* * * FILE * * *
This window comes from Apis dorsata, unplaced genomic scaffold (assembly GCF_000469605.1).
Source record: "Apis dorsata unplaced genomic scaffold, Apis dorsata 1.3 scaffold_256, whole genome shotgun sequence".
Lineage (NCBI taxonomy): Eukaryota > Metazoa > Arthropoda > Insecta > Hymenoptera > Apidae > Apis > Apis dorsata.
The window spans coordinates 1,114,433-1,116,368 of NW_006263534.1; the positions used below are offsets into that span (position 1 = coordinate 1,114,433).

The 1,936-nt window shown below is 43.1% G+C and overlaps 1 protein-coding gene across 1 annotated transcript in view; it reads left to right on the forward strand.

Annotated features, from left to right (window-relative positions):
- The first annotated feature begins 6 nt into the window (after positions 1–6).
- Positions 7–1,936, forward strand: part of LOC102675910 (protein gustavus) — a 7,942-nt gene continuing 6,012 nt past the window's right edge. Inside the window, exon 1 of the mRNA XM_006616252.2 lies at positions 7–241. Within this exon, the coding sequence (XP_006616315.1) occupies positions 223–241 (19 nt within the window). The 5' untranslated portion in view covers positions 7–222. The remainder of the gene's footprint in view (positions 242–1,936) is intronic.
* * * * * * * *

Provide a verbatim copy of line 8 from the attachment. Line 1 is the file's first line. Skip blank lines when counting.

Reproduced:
- Positions 7–1,936, forward strand: part of LOC102675910 (protein gustavus) — a 7,942-nt gene continuing 6,012 nt past the window's right edge. Inside the window, exon 1 of the mRNA XM_006616252.2 lies at positions 7–241. Within this exon, the coding sequence (XP_006616315.1) occupies positions 223–241 (19 nt within the window). The 5' untranslated portion in view covers positions 7–222. The remainder of the gene's footprint in view (positions 242–1,936) is intronic.